Reviewed after viewing of “Blade Runner: The Final Cut.”
Ridley Scott crafted the world of “Blade Runner“ just over thirty-five years ago. Its drenched, dystopian forecast of Los Angeles displayed Coca Cola advertisements the size of skyscrapers, and hosted aerial highways for box-shaped cars. There was beauty in the air, but a jungle on the ground. What is droll – or better yet, disturbing – about these disorderly predictions is that the “later” audiences were experiencing back in 1982 is “now” – the film is set in 2019, not too far away. And what makes this unceasingly shrinking timeline so vexing is the supposed end of one indispensable key to civilization: humanity.
The cause of this extinction can be traced back to the invention of “replicants,” the Tyrell Corporation’s successful endeavor in artificial intelligence. Driven to be “more human than human,” these machines are nearly identical to their creators intellectually, and are even superior in strength. Mutinies have been known to occur, so Tyrell’s manufacturers have implemented a safeguard into the replicant’s software to uphold their place at the top of this gear chain: a four-year lifespan.
Harrison Ford plays Deckard, a sly cop who sweeps through the city’s mean streets with ease. His job is to track down and eliminate – or “retire” – four replicants believed to be hiding in Los Angeles. In retreat of death, and led by the daunting yet profound Roy (Rutger Hauer), these advanced models – called Nexus-6 – actually understand the value of life and recognize their shortage of it. “What seems to be the problem?” asks Tyrell. “Death,” Roy responds.
Replicants can be put into two general categories: the aware and the ignorant. Though the film only sees five replicants in total, there are thousands more forced into slave labor out in the “off-world.” Both groupings draw sympathy. Roy and his band of rebels (including Brion James, Joanna Cassidy, and Daryl Hannah) represent the aware, the probable minority. Their violent and malicious actions draw questions of ethics and symbolize our own bout for immortality. “Quite an experience to live in fear,” Roy will later tell Deckard, “that’s what it is to be a slave.” Such memorable engagements between Hauer’s low-key performance and the screenplay by Hampton Fancher and David Peoples force audiences to contemplate the morality of the renegades’ pursuit. Beneath all the violence is a genuine plea for life, fostered by a superimposed fear of death, and is that really wrong?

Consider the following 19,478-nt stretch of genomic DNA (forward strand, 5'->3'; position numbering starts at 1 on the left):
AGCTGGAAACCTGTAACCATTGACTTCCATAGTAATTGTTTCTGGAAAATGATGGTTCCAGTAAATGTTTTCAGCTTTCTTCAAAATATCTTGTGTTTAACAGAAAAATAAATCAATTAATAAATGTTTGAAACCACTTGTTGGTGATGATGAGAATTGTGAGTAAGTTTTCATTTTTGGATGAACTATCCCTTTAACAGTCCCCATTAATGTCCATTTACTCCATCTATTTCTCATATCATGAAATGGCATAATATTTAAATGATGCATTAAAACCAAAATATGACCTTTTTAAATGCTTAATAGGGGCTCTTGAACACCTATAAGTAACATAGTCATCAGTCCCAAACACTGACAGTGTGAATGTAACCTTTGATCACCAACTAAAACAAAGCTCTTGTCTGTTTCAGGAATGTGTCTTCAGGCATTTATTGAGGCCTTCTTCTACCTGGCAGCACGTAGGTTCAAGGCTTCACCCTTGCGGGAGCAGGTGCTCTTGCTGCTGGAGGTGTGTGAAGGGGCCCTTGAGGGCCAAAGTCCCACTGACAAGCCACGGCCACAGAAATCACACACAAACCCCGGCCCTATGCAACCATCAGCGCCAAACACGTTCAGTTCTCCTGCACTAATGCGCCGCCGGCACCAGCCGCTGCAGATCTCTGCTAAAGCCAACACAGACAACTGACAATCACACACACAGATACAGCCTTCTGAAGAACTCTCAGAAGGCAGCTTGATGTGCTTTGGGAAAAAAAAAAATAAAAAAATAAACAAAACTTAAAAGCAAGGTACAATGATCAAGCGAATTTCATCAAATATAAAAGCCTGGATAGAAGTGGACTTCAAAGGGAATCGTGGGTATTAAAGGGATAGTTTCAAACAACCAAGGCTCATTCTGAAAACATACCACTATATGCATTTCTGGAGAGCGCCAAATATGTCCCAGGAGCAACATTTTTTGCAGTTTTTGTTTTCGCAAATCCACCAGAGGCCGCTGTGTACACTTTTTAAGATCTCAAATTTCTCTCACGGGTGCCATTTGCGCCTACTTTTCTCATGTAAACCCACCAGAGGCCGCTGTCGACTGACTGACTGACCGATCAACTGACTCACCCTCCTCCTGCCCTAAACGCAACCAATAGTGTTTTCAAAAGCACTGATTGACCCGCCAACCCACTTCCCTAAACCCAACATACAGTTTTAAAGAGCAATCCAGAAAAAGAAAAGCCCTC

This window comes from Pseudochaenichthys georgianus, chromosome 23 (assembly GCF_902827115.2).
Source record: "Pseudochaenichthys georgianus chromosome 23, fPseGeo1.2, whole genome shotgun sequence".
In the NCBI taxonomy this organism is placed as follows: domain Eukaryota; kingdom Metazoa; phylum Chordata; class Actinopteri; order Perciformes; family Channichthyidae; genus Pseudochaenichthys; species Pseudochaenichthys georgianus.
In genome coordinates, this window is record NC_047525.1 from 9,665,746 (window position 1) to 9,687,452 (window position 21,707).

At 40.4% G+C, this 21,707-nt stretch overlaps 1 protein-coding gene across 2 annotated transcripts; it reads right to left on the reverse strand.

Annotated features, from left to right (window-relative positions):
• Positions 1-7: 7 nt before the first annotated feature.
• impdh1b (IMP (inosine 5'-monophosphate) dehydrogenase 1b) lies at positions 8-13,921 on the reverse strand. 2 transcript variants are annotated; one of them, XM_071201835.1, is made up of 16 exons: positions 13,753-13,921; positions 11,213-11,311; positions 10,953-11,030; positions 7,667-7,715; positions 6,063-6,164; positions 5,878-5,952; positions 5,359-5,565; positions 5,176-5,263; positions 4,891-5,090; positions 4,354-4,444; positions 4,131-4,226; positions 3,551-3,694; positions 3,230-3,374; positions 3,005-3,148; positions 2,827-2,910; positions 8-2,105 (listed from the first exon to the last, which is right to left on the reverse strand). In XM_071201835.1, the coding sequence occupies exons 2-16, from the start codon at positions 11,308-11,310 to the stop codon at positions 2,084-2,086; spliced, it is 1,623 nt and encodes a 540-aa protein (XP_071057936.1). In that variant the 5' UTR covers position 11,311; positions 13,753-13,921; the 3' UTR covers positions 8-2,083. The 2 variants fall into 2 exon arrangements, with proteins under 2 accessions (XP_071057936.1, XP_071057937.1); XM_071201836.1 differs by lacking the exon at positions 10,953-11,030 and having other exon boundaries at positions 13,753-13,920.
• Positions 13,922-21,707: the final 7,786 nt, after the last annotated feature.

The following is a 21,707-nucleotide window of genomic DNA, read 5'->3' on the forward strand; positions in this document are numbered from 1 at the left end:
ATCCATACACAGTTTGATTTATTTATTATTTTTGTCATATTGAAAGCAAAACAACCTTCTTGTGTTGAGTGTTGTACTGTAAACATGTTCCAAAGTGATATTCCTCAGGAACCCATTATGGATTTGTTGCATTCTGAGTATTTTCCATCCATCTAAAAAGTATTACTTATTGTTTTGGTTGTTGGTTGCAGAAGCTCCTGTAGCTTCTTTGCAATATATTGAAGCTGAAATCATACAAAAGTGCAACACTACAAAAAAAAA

The ignorant are embodied by Rachel (Sean Young), an experimental replicant who acts as Tyrell’s secretary and gets herself caught up in a romance with Deckard. She has memories, the catch being they aren’t hers; they were implanted by Tyrell as an emotional buffer, a cushion so to speak. The Blade Runner Deckard has reason to suspect that she is a replicant but falls for her anyway, further exhibiting his reluctance towards the assignment at hand.
In some way or another, reluctance plagues all of this Los Angeles. No one seems to serve a focal purpose – at least no human does. The rainy alleyways are sullied by absolute confusion, and the unnaturally diverse community makes interaction nearly impossible. Ironically, many of the humans are emotionally unresponsive; it seems everyone has reached a level of symmetry in their sorrow. A great moment of irony takes place in the film’s first five minutes: while another Blade Runner interviews a replicant named Leon (James) for traces of humanity, he shows no feeling, whereas the machine does.
This level of inexpression is consistent with the majority of the people here. The only exception is a mister J.F. Sebastian (William Sanderson), a genetic engineer for the Tyrell Corporation. Playing a much less quintessential role here than he does in the writers’ source material – Phillip K. Dick’s novel “Do Androids Dream of Electric Sheep?” – Sebastian is sought out by Roy and his girlfriend, Pris (Hannah), as a direct link to their maker.
Known for his attention to detail, Scott has amended his film several times over the last thirty-five years. His last revision took place in 2007 with “Blade Runner: The Final Cut,” which, to fans’ pleasure, saw little change to the artistry formed by “2001: A Space Odyssey” veteran Douglas Trumbull. This is and always has been a great looking film. Trumbull’s masterful visual effects painted the landscape for a hi-tech vision which required the audiences’ imaginations to complete. An interactive painting if there ever was one.
However, Trumbull’s contributions are only one part of the machine that makes “Blade Runner” one of science fiction’s greatest efforts: there’s Fancher and Peoples’ poignant screenplay, Scott’s precise direction, the beautifully crafted, futuristic sets, and the touching performances, most notably from Hauer; his soft soliloquy at the end of the film has become a highlight of modern cinema.
“I’ve seen things you people wouldn’t believe,” he says, recalling the cosmic sensations he has witnessed in his brief lifetime. Cradling a dove in his hands, he comments longingly, “all those moments will be lost in time, like tears in rain.”
With “Blade Runner” obtaining a cult following, and a sequel set to be released later this year, it’s safe to assume that the rain will pass, and these moments will never be lost.
– by Luke Parker